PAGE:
6. Have you ever read Art of the Deal? What's your take on Trump's literary skills? And what advice would you give him to improve his Twitter skills?

I've read passages, but Trump's literary and social media skills are the least of his problems. He's the most unqualified, unstable and dangerous nominee in U.S. history. And tweeting in the middle of the night, as he often does, is just another manifestation of his dreadful sleep habits. He brags that he only sleeps three or four hours a night and displays all the symptoms of chronic sleep deprivation: lack of judgment, inability to process basic information, inchoate outbursts of anger, lack of impulse control, trouble listening to others, irritability, mood swings, a paranoid tendency to spout conspiracy theories, and false memories.

7. Which US president is/was, in your opinion, the best communicator?

It's a toss-up between Lincoln and FDR. But let me pick FDR, who was not only a great communicator but also knew the value of sleep as it relates to leadership. One of my favorite stories is how, in 1940, to think through the monumental question of whether America should enter the war, he announced that he would be taking a ten-day vacation, sailing around the Caribbean on a navy ship '“ something that would be inconceivable in today's political climate. A letter from his wife, Eleanor, read, 'œI think of you sleeping and eating and I hope getting rest from the world.' As Roosevelt's aide Harry Hopkins later said, 'œI began to get the idea that he was refueling, the way he so often does when he seems to be resting and carefree.' The result of Roosevelt's refueling was the $50 billion Lend- Lease program, in which the United States would lend arms and supplies to Great Britain and be paid back after the war in kind. As Roosevelt's speechwriter Robert Sherwood put it, 'œOne can only say that FDR, a creative artist in politics, had put in his time on this cruise evolving the pattern of a masterpiece.'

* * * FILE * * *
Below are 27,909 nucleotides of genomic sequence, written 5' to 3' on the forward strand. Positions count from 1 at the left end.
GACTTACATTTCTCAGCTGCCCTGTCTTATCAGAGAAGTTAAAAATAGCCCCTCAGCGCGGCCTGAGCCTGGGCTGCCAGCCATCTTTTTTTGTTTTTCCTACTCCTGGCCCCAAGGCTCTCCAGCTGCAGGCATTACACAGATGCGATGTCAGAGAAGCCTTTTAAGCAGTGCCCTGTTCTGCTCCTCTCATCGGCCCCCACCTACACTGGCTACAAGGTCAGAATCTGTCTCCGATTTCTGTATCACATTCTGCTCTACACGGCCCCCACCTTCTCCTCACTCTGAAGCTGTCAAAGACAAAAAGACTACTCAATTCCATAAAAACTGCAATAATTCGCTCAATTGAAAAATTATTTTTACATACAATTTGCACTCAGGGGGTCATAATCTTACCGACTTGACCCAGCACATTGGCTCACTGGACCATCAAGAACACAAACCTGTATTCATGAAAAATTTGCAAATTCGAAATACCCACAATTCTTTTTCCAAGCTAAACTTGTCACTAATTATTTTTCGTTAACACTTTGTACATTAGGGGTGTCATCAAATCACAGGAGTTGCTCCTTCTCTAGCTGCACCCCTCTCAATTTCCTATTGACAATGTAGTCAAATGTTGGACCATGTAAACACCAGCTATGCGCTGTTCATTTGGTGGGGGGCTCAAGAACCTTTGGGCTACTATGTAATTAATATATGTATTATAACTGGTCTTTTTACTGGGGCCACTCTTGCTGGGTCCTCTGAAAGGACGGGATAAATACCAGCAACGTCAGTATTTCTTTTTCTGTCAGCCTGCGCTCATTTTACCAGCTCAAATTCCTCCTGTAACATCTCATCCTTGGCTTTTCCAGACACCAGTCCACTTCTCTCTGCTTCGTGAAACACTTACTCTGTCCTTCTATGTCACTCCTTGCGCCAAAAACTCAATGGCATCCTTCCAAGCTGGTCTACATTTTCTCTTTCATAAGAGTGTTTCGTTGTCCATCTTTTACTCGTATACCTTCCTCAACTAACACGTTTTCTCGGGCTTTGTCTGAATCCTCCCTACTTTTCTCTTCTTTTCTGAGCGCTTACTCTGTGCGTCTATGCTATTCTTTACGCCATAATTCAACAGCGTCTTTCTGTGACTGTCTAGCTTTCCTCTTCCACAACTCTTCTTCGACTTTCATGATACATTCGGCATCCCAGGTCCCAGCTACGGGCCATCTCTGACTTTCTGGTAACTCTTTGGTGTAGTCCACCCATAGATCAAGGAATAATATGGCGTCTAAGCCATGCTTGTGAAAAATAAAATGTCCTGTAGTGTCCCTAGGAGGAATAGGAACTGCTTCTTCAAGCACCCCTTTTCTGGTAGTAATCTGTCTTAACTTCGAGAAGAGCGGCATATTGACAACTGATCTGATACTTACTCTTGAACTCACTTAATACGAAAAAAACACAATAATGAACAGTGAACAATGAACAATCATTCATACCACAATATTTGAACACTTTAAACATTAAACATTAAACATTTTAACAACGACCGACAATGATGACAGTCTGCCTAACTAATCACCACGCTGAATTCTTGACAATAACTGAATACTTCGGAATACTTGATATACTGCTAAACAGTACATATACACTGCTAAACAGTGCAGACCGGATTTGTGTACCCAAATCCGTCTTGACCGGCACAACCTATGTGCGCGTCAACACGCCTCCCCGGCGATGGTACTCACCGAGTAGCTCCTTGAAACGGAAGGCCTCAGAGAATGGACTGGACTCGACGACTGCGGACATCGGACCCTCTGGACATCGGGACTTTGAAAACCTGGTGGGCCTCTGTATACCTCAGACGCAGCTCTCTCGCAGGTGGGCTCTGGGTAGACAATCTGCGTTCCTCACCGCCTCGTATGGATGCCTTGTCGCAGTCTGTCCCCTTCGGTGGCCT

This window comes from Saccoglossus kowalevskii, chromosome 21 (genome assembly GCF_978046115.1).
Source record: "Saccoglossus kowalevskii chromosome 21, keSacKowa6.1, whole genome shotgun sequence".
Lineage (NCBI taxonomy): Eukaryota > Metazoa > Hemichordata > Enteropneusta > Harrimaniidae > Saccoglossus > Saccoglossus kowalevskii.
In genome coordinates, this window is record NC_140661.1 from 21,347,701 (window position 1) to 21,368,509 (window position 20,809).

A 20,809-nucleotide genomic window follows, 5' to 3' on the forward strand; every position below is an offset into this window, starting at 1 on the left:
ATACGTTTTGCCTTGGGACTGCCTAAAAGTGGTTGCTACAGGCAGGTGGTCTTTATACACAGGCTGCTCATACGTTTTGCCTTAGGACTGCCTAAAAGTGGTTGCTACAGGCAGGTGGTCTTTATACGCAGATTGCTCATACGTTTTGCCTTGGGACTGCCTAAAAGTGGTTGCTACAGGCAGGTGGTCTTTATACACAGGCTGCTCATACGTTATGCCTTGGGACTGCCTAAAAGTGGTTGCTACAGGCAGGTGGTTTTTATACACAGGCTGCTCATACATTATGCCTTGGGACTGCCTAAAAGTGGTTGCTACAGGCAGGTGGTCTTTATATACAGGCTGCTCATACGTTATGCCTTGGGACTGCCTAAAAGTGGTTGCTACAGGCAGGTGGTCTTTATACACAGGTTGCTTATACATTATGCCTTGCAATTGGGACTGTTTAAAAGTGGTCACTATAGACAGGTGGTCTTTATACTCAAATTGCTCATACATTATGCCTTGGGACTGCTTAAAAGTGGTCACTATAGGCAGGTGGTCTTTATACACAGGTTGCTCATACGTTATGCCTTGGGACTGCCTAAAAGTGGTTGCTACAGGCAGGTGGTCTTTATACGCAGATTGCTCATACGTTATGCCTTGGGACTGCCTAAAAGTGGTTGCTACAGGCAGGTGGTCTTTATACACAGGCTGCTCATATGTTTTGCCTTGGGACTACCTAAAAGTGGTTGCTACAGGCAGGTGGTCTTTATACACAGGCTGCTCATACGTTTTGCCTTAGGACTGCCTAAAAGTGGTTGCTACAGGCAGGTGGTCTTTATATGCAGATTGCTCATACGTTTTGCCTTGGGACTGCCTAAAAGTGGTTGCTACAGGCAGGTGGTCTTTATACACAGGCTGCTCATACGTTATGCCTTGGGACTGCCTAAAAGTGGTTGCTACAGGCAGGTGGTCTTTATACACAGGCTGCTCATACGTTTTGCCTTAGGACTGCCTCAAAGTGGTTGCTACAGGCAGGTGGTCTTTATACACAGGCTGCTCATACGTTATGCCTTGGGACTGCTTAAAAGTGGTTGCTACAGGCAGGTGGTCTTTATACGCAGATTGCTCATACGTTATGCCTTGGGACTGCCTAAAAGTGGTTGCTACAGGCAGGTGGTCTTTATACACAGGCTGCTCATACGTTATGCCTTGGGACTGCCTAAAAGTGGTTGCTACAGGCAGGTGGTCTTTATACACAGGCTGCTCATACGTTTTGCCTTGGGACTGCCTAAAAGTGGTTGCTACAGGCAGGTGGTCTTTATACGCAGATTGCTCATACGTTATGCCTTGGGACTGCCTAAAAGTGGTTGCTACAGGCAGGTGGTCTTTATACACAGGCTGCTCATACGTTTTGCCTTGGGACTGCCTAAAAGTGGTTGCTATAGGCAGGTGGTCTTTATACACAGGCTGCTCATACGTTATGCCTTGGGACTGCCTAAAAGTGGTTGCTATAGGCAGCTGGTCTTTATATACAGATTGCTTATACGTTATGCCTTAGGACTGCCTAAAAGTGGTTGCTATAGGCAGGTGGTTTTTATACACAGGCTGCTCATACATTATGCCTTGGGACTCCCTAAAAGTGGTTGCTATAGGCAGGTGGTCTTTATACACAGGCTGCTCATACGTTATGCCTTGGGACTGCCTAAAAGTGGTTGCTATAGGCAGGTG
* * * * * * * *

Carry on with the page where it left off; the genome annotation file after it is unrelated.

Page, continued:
8. Which would you rather do: sleep only 3 hours each night for the next year, or read a book by Ann Coulter?

Ann Coulter, by far! That might sound masochistic on the surface, but the effects of long-term sleep deprivation are far more harmful than temporary exposure to her peculiar brand of literature.

9. In 2001 you wrote a book called How to Overthrow the Government. Given what we've seen with Bernie and Donald, is this what you had in mind?

What I explored in that book were many of the legitimate grievances people had at the time and continue to have today, as a result of a government that has not adequately addressed our country's crisis of growing inequalities. Bernie Sanders has given voice to that discontent. Trump, of course, has peddled racism, xenophobia, misogyny, and lies.

10. Why are books by politicians typically so boring? Can you think of any that weren't truly terrible, either by Democrats or Republicans?

Books by politicians are so often boring because they're simply extensions of political campaigns -- strategic, inauthentic posturing designed to win votes or fashion a legacy, not connect meaningfully with readers.

But one of my favorite books was written by a politician, though not of our time. In the 1840s, Benjamin Disraeli, still a long way from being prime minister, wanted to wake people up to the plight of the British working class '“ and move them to act. The alarm he sounded wasn't delivered in a speech, a pamphlet, or an article -- but in a novel, Sybil, published in 1845. It had the desired effect -- raising awareness, provoking outrage, and leading to the passage of several fundamental social reforms. Disraeli knew that one of the most effective ways to touch people is through narrative -- putting flesh and blood on raw facts and data.